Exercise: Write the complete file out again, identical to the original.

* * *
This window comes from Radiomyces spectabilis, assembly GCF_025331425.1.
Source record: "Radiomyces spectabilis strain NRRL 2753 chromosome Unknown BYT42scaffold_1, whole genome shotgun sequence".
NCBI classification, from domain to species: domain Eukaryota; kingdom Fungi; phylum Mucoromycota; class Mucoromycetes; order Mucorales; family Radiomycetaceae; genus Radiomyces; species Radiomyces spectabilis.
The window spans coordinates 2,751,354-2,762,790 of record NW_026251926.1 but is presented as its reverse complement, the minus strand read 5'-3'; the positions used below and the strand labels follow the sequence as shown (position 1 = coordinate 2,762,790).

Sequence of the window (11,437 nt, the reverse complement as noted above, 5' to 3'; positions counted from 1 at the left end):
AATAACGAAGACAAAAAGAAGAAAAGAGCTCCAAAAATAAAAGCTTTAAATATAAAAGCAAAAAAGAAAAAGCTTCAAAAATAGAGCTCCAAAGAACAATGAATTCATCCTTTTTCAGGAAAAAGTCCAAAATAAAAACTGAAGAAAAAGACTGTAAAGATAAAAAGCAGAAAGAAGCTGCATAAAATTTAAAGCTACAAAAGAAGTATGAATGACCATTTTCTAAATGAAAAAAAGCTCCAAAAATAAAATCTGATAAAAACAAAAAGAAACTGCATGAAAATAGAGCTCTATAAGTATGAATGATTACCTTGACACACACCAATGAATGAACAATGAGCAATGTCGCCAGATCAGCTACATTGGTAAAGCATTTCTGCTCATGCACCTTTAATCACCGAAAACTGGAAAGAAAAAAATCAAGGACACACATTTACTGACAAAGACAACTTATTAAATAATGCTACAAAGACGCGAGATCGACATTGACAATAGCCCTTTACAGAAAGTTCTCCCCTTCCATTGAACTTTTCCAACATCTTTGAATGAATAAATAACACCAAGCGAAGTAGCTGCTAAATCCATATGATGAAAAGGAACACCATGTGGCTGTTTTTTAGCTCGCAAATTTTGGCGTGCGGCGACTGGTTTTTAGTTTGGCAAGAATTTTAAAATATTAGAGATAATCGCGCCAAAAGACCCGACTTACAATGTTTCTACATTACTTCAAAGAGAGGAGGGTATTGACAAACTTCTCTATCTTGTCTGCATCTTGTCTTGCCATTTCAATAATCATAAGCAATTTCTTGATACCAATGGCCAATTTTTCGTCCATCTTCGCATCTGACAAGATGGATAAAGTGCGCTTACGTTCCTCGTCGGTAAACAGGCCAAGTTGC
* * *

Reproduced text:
This window comes from Radiomyces spectabilis, assembly GCF_025331425.1.
Source record: "Radiomyces spectabilis strain NRRL 2753 chromosome Unknown BYT42scaffold_1, whole genome shotgun sequence".
NCBI classification, from domain to species: domain Eukaryota; kingdom Fungi; phylum Mucoromycota; class Mucoromycetes; order Mucorales; family Radiomycetaceae; genus Radiomyces; species Radiomyces spectabilis.
The window spans coordinates 2,751,354-2,762,790 of record NW_026251926.1 but is presented as its reverse complement, the minus strand read 5'-3'; the positions used below and the strand labels follow the sequence as shown (position 1 = coordinate 2,762,790).

Sequence of the window (11,437 nt, the reverse complement as noted above, 5' to 3'; positions counted from 1 at the left end):
AATAACGAAGACAAAAAGAAGAAAAGAGCTCCAAAAATAAAAGCTTTAAATATAAAAGCAAAAAAGAAAAAGCTTCAAAAATAGAGCTCCAAAGAACAATGAATTCATCCTTTTTCAGGAAAAAGTCCAAAATAAAAACTGAAGAAAAAGACTGTAAAGATAAAAAGCAGAAAGAAGCTGCATAAAATTTAAAGCTACAAAAGAAGTATGAATGACCATTTTCTAAATGAAAAAAAGCTCCAAAAATAAAATCTGATAAAAACAAAAAGAAACTGCATGAAAATAGAGCTCTATAAGTATGAATGATTACCTTGACACACACCAATGAATGAACAATGAGCAATGTCGCCAGATCAGCTACATTGGTAAAGCATTTCTGCTCATGCACCTTTAATCACCGAAAACTGGAAAGAAAAAAATCAAGGACACACATTTACTGACAAAGACAACTTATTAAATAATGCTACAAAGACGCGAGATCGACATTGACAATAGCCCTTTACAGAAAGTTCTCCCCTTCCATTGAACTTTTCCAACATCTTTGAATGAATAAATAACACCAAGCGAAGTAGCTGCTAAATCCATATGATGAAAAGGAACACCATGTGGCTGTTTTTTAGCTCGCAAATTTTGGCGTGCGGCGACTGGTTTTTAGTTTGGCAAGAATTTTAAAATATTAGAGATAATCGCGCCAAAAGACCCGACTTACAATGTTTCTACATTACTTCAAAGAGAGGAGGGTATTGACAAACTTCTCTATCTTGTCTGCATCTTGTCTTGCCATTTCAATAATCATAAGCAATTTCTTGATACCAATGGCCAATTTTTCGTCCATCTTCGCATCTGACAAGATGGATAAAGTGCGCTTACGTTCCTCGTCGGTAAACAGGCCAAGTTGC